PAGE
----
Madagascar is among the world’s poorest countries with 68.7% of its population living below the poverty income level of approximately 45 cents a day according to its National Institute of Statistics (INSTAT, 2005). Families can barely afford enough food to meet their basic caloric needs, and expenses such as buying a net as well as associated transaction costs are a choice to buy less food and increase hunger. Our data demonstrated that in areas with no LLIN integration, where the major sources of LLINs were commercial, LLIN ownership was the highest in the least poor households. Indeed, in a study in Uganda by Nuwaha, where nets were available primarily through commercial sectors, higher wealth was found to be associated with ownership of bed nets [17]. Moreover, in a survey conducted in Nigeria, lower socio-economic groups were found to be the least likely to pay for nets [18]. While it is important to keep in mind that delivery of ITNs through subsidized commercial sources has shown some success in improving ITN coverage [19], eliminating costs by distributing ITNs through free mass campaigns is an effective method to achieve high coverage rates with a high level of equity. Similar to wealth status, we found that LLIN ownership was similar in urban and rural areas in areas with integration. Moreover, in areas without integration, LLIN ownership was higher in urban than rural areas. However, after adjusting for wealth status and mother’s level of education, urban/rural status was not associated with LLIN ownership, suggesting that asset-based wealth status was the major factor influencing LLIN ownership.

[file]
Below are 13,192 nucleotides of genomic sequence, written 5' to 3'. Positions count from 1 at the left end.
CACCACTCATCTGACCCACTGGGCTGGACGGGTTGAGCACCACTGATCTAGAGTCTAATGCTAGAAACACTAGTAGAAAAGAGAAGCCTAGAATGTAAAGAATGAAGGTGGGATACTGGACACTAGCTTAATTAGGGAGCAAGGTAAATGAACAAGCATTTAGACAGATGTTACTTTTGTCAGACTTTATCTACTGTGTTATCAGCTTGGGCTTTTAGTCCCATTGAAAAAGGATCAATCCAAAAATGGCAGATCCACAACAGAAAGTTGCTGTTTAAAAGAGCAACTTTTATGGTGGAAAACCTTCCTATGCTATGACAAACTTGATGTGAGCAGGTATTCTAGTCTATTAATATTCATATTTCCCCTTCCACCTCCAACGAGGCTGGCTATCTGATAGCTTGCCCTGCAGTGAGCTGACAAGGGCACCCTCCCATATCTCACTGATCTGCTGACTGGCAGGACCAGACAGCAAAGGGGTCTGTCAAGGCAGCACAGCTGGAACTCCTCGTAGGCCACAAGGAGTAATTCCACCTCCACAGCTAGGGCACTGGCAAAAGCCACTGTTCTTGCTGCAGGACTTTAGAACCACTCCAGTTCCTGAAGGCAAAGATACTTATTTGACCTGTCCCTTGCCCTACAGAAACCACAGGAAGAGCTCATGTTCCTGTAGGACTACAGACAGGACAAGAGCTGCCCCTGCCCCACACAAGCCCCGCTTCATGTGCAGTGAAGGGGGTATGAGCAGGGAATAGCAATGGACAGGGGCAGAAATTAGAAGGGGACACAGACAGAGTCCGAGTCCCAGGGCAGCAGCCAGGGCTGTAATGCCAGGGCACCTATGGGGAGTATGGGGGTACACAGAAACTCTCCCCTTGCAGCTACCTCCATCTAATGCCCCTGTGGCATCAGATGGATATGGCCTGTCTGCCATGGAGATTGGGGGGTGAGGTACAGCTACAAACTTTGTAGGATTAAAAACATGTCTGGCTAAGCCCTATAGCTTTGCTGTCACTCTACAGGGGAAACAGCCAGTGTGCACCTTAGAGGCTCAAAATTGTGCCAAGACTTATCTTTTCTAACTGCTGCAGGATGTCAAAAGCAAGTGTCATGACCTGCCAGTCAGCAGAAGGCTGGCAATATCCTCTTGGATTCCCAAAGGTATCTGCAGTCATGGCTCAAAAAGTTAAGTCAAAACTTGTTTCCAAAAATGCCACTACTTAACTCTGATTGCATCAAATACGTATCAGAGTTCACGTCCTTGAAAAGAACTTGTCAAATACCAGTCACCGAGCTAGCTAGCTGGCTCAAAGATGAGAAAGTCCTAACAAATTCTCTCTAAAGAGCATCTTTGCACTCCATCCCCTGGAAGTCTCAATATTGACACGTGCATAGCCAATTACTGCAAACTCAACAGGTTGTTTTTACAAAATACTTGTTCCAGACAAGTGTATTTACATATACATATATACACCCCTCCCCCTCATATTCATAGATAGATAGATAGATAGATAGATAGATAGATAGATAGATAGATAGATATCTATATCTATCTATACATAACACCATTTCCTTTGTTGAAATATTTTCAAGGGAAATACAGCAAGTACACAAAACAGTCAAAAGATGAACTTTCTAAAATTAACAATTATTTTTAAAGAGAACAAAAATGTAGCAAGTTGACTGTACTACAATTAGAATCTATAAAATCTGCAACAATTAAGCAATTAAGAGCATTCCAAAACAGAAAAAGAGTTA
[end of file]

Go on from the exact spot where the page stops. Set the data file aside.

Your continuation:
Contrary to the effects of socio-economic status on LLIN ownership, LLIN usage was not associated with higher wealth status both in areas with and without LLIN integration during the campaign. Rather, in areas with LLIN integration, usage by children under five years was slightly higher in poorer households that owned an LLIN, suggesting that although the poorest households received LLINs free of charge, it is valued as an effective malaria prevention strategy. In fact, in a study designed to assess if nets provided free of charge in villages in Tanzania will be cared for by owners, Maxwell et al. found that 90% of the nets were retained and brought back to be re-treated years later [20]. Possible reasons such as a greater nuisance of insects, the lack of additional malaria prevention tools such as window netting, and targeting of the poorest through social mobilization efforts before and after LLIN distribution campaigns may explain why occupants of poorer households are more likely to use bed nets [21]. Other than wealth status, we found no association between LLIN usage and urban/rural status or mother’s level of education in both areas with and without integration. Earlier published reports have shown a disparity between socio-economic factors, such as education level, and usage of nets. Evidence from social marketing in Malawi revealed that only 3.3% of rural children under five years compared to 24% of urban children slept under a net the previous night [22]. Moreover, Noor et al. demonstrated that homestead wealth, travel time to nearest market and mother’s education were associated with the use of bed nets by children under five years of age [13]. However, recent reports, which are consistent with our results, have suggested that net usage is not necessarily determined by higher socio-economic status. Goesch et al. demonstrated that in Gabon, the percentage of net users was significantly higher among families in the lowest group of the economic score [21]. Furthermore, in a recent analysis of fifteen standardized national surveys from 2003 to 2006, Eisele et al. found that socioeconomic status was not a significant factor associated with ITN use among children in households that own an ITN [23]. Taken together, these results indicate that higher socio-economic status may influence ITN use through access to ITNs but is not directly associated with ITN use among children in households that own an ITN.